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The Consequences of Insufficient Household Income

This new Consequences of Insufficient Household Income report provides a deeper level of understanding of the choices that ALICE and poverty-level families across the country make when they do not have enough income or assistance to afford basic necessities, and the consequences of those choices.

BROADER COSTS OF

BROADER COSTS OF LOWER-QUALITY OR UNAFFORDABLE CHILD CARE AND EDUCATION OPTIONS Not being able to afford quality child care or access a quality K–12 education has consequences not only for ALICE, but also for the strength of the local economy and the future of the wider community: • Lack of adequate early education affects school and work performance. Inadequate or no child care negatively affects parents and employers, resulting in absenteeism, tardiness, and low productivity. Businesses lose an estimated $4.4 billion annually due to employee absenteeism caused by child care breakdowns. Sixty-five percent of employees with children see their work schedules affected by child care issues an average of 7.5 times in a six-month period (Haskins, 2011; Child Care Aware of America, 2015; Child Trends, 2011; Alliance for Excellent Education, 2011; Alliance for Excellent Education, 2013; Garcia, 2015). • Universal preschool rollouts change private preschool economics. In addition to publicly funded preschool programs for low-income families, some districts have started to implement universal preschool – free preschool provided or funded by a public school district for all students – which increases the amount of formal child care available to all families. However, depending on whether universal preschool is provided by the public school system or funded by them through vouchers to private care providers, there can be a shift in the local preschool economy. When universal preschool becomes available, “crowd-out” can cause private preschools to lose revenue, though they can make some of it back through after-school care (Center for Nonprofit Management, 2014; Bassok, Fitzpatrick, & Loeb, December 2012). 36 UNITED WAY ALICE REPORT – THE CONSEQUENCES OF INSUFFICIENT HOUSEHOLD INCOME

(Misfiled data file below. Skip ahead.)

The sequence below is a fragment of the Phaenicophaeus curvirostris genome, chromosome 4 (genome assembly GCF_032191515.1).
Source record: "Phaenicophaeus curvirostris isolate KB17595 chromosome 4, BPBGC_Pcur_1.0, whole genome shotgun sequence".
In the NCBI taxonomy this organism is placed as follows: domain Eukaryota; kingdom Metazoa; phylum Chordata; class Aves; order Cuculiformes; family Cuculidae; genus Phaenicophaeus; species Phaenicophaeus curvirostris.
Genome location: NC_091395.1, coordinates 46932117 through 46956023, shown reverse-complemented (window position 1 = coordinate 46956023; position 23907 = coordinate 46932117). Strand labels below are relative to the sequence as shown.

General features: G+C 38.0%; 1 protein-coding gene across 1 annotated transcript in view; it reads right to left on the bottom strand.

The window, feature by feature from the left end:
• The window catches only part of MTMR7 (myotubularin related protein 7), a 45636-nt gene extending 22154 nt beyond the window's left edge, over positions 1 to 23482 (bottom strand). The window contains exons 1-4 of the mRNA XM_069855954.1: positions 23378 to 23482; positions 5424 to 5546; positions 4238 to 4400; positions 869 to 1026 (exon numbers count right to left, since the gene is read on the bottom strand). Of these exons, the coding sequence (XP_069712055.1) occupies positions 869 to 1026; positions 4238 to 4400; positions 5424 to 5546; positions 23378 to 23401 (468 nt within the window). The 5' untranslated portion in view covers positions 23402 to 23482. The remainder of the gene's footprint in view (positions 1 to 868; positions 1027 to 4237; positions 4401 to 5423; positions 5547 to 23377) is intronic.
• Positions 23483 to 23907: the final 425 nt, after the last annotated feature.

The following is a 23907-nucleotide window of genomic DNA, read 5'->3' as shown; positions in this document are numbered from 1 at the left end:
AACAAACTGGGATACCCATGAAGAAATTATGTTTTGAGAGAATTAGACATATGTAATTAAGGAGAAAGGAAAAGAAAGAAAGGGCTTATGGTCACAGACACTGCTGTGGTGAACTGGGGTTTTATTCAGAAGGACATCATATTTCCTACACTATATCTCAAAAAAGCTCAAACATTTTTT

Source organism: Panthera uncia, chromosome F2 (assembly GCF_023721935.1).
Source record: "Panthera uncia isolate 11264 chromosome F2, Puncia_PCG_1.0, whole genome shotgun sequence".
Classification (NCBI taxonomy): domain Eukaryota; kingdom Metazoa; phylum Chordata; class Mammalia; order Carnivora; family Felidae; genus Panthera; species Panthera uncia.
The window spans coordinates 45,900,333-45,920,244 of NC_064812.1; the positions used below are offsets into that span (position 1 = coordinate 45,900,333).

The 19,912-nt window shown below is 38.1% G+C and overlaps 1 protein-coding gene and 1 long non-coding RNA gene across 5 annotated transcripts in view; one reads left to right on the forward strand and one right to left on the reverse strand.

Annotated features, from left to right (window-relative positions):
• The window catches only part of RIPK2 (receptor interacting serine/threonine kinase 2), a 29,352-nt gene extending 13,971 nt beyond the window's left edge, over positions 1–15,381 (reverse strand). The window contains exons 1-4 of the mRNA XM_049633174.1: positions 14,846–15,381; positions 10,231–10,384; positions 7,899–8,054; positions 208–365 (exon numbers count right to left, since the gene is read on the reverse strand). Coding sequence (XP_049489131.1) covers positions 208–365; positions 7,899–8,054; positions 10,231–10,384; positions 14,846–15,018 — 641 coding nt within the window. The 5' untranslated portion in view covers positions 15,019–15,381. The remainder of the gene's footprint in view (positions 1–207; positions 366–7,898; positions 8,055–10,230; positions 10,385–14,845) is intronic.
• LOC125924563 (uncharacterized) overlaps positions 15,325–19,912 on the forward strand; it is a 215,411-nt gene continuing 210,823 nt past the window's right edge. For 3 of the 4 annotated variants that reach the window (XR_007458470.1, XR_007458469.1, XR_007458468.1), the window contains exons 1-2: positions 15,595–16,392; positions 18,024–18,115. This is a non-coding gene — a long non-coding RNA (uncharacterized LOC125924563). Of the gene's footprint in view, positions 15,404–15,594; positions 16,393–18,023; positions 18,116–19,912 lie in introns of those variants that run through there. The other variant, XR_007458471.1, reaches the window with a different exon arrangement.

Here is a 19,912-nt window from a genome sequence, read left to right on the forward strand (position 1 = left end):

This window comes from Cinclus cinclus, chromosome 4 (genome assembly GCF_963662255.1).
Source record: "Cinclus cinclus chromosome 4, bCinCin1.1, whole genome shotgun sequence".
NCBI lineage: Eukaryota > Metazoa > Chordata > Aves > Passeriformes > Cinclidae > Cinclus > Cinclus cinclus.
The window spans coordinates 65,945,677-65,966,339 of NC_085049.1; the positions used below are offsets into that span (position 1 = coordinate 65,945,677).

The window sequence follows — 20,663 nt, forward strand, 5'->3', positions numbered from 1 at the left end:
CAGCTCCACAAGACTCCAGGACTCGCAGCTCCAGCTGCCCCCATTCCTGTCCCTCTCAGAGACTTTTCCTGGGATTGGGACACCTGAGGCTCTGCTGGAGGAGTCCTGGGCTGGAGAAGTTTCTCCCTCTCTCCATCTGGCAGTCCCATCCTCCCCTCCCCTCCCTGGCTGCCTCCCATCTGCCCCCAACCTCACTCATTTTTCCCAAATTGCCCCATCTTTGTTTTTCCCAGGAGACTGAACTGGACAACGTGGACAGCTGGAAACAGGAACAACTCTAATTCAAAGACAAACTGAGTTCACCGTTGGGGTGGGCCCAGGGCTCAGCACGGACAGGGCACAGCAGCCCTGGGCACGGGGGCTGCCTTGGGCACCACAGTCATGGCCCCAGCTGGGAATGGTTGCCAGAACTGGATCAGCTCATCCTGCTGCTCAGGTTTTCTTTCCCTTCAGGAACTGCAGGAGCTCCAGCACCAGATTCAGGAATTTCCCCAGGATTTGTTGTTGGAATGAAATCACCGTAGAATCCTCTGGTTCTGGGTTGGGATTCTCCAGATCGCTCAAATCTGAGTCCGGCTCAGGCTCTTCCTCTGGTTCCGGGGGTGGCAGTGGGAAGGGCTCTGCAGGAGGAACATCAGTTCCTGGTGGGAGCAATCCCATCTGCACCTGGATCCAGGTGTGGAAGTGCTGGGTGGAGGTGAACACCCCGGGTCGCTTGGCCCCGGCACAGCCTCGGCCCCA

• Closing the education achievement gap would be economically beneficial not only for ALICE individuals and families, but for all U.S. residents. The lack of a basic education has repercussions society-wide, including lower tax revenues, greater public spending on public assistance and health care, and higher crime rates. According to the Alliance for Excellent Education, raising the 2013 high school graduation rate to 90 percent would have generated a $7.2 billion increase in earnings and a $1.1 billion increase in federal tax revenues (Communities in Schools, 2015). In addition, a study by McKinsey estimated that closing the income gap for 15 years would have increased the GDP a decade later by 3 to 5 percent (Tyler & Lofstrom, 2009; Center for Labor Market Studies, 2009; Center for Labor Market Studies, 2009a; McKinsey & Company, 2009). • People with lower levels of education are often less engaged in their communities and less able to improve conditions for their families. More than half of those without a high school diploma report not understanding political issues while 89 percent of those with a bachelor’s degree have at least some understanding of political issues. Similarly, having a college degree significantly increases the likelihood of volunteering, even controlling for other demographic characteristics (Baum, Ma, & Payea, 2013; Campbell, 2006; Mitra, 2011). FUTURE TRENDS: CHILD CARE AND EDUCATION FOR ALICE FAMILIES Trends in Child Care The number of families with children has been decreasing for the last decade. As the composition of families has changed, the number of married-couple families has fallen (though they are still the largest group), and the number of single-parent families – both male- and female-headed – has increased. Although more than half of single-parent households include another adult in the household, single-parent families are still more likely to be in poverty or to be ALICE. The trend, then, is toward fewer families with children, but more who are struggling. This puts pressure on child care providers to provide care at lower costs (Vespa, Lewis, & Kreider, 2013). The child care facility industry is dominated by single proprietors, who run businesses susceptible to changes in the job market. More than 80 percent of child care operators are sole proprietors, who are small businesses susceptible to fluctuations in local conditions – including availability of jobs and wage levels for local parents. They are also challenged by the low reimbursement rates of vouchers, which have not kept pace with costs. Larger child care centers were able to weather the Great Recession, when many families cut back on child care hours or stopped attending altogether. However, many centers that were heavily reliant on vouchers have been forced to close or downsize (Laughlin, 2013; U.S. Small Business Administration, 2016; Brown & Traill, 2006; SBDCNet, 2014). Given the ongoing issues with cost and availability of child care, it is expected that regular child care arrangements with a relative will continue to be the most commonly used form of care. The cost of both center-based and home-based child care, even with sliding-scale fees and vouchers, means that many ALICE and poverty-level families cannot afford formal care. Without the expansion of public support, the 25 percent share of children who have no regular child care arrangements at all will persist, or even increase (Laughlin, 2013). UNITED WAY ALICE REPORT – THE CONSEQUENCES OF INSUFFICIENT HOUSEHOLD INCOME 37

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